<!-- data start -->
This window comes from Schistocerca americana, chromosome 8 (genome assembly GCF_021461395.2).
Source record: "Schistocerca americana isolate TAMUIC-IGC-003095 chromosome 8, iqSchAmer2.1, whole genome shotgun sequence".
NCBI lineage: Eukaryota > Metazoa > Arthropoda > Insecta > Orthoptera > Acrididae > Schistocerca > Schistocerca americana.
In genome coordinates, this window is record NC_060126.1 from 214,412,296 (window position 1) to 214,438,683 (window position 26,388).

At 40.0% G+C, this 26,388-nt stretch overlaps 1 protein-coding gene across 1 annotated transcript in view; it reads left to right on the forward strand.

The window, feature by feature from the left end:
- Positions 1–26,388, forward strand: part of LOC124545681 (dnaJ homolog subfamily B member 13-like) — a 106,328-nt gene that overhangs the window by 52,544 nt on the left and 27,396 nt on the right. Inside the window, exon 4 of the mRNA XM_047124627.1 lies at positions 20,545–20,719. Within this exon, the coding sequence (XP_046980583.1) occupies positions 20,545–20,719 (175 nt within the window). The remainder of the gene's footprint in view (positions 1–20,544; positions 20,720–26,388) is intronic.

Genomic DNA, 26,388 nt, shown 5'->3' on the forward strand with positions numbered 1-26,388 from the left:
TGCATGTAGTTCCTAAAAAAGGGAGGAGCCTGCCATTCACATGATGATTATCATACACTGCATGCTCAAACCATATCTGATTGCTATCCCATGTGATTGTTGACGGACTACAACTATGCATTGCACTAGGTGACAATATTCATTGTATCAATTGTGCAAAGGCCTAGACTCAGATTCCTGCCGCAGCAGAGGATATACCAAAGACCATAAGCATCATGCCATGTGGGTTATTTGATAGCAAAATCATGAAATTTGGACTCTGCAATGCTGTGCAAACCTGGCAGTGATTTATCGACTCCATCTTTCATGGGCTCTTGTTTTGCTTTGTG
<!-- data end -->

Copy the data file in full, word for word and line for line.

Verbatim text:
This window comes from Schistocerca americana, chromosome 8 (genome assembly GCF_021461395.2).
Source record: "Schistocerca americana isolate TAMUIC-IGC-003095 chromosome 8, iqSchAmer2.1, whole genome shotgun sequence".
NCBI lineage: Eukaryota > Metazoa > Arthropoda > Insecta > Orthoptera > Acrididae > Schistocerca > Schistocerca americana.
In genome coordinates, this window is record NC_060126.1 from 214,412,296 (window position 1) to 214,438,683 (window position 26,388).

At 40.0% G+C, this 26,388-nt stretch overlaps 1 protein-coding gene across 1 annotated transcript in view; it reads left to right on the forward strand.

The window, feature by feature from the left end:
- Positions 1–26,388, forward strand: part of LOC124545681 (dnaJ homolog subfamily B member 13-like) — a 106,328-nt gene that overhangs the window by 52,544 nt on the left and 27,396 nt on the right. Inside the window, exon 4 of the mRNA XM_047124627.1 lies at positions 20,545–20,719. Within this exon, the coding sequence (XP_046980583.1) occupies positions 20,545–20,719 (175 nt within the window). The remainder of the gene's footprint in view (positions 1–20,544; positions 20,720–26,388) is intronic.

Genomic DNA, 26,388 nt, shown 5'->3' on the forward strand with positions numbered 1-26,388 from the left:
TGCATGTAGTTCCTAAAAAAGGGAGGAGCCTGCCATTCACATGATGATTATCATACACTGCATGCTCAAACCATATCTGATTGCTATCCCATGTGATTGTTGACGGACTACAACTATGCATTGCACTAGGTGACAATATTCATTGTATCAATTGTGCAAAGGCCTAGACTCAGATTCCTGCCGCAGCAGAGGATATACCAAAGACCATAAGCATCATGCCATGTGGGTTATTTGATAGCAAAATCATGAAATTTGGACTCTGCAATGCTGTGCAAACCTGGCAGTGATTTATCGACTCCATCTTTCATGGGCTCTTGTTTTGCTTTGTG